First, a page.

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Friday September 6 2019

Looking Back: Pattern for the Future

Published in September 1959, as the Church of Scotland was considering 'the future of women in the Church', praise for a pioneering deaconess in Greenock.


PATTERN FOR THE FUTURE... IN GREENOCK

WHILE the 1959 General Assembly was discussing the future of women in the Church, a new pattern of service by them was already visible in the parish of St. Ninian’s in Greenock – a pattern which must commend itself in further consideration of the place of women in the service of the Church.

One of the 72 parochial deaconesses, Miss Mina Beaton of Fort Augustus has been in St. Ninian’s for six years, where she has been to all intents and purposes sharing a team ministry with the Rev. W. D. Cattanach.

A tour of the Larkfield district with Miss Beaton revealed that indeed she is “a friend to the parish.” In six years she has won a welcome into hundreds of homes, and into the schools and hospitals of the area.

Every week-day she visits the homes of people in the congregation; once  a month she widens the scope and calls on the parish at large. New members also find her on the doorstep with a welcome into the congregational life of the church.

Miss Beaton shares these duties, of course, with the minister, as also her calls on the two hospitals in the parish.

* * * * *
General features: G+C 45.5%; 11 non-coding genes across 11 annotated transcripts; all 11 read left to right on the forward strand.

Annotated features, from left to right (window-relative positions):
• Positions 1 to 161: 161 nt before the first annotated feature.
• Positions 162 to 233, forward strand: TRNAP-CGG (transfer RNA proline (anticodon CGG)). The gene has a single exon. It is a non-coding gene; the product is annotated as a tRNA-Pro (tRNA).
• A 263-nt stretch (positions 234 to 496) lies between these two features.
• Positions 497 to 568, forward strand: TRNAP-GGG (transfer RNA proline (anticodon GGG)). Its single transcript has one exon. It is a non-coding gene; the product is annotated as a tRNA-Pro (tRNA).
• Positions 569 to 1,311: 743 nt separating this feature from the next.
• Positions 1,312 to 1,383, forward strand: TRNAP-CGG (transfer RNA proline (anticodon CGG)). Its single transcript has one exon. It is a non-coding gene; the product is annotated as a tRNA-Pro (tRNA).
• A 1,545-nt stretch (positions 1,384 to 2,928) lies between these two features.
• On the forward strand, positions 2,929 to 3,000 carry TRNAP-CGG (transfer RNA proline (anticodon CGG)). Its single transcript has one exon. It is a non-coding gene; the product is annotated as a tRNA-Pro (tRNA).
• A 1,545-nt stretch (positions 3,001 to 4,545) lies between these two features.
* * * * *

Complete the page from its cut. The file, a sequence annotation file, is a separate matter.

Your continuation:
She is a “well-kent” figure in the corridors and playgrounds of the school. She conducts a monthly service for the scholars and gives religious instruction to infant classes.

On Sunday mornings many of these children look forward to meeting “the lady-in-grey” again at the Primary and Beginners Sunday School. Their parents may hear her reading the lesson or conducting the worship occasionally at the evening church service and thereafter she mixes with the teenagers at the Youth Fellowship.

One of the “most worthwhile” parts of her work, to use her own words, is the sharing of the leadership of some of the 14 house church groups which have played such a prominent part in building up Christian fellowship in Larkfield. There she not only assists with Bible Study, but contributes to discussion on problems affecting the life of the parish. During her time at St. Ninian’s she has been a permanent guest at all Kirk Session and Board Meetings.

The expanding nature of the work of Miss Beaton and her sister Deaconesses must be a pointer to the future place of women in general in the Church. They not only render a vital service in an era of shortage of ministers but they are making a vital contribution to parish life and to the courts and councils of the Church.


This article followed the call of the 1959 General Assembly for comments on 'the theological and practical consideration of the admission of women to the courts of the Church'. Women were finally accepted into the eldership in 1967, and the Ministry of Word and Sacrament the year after.


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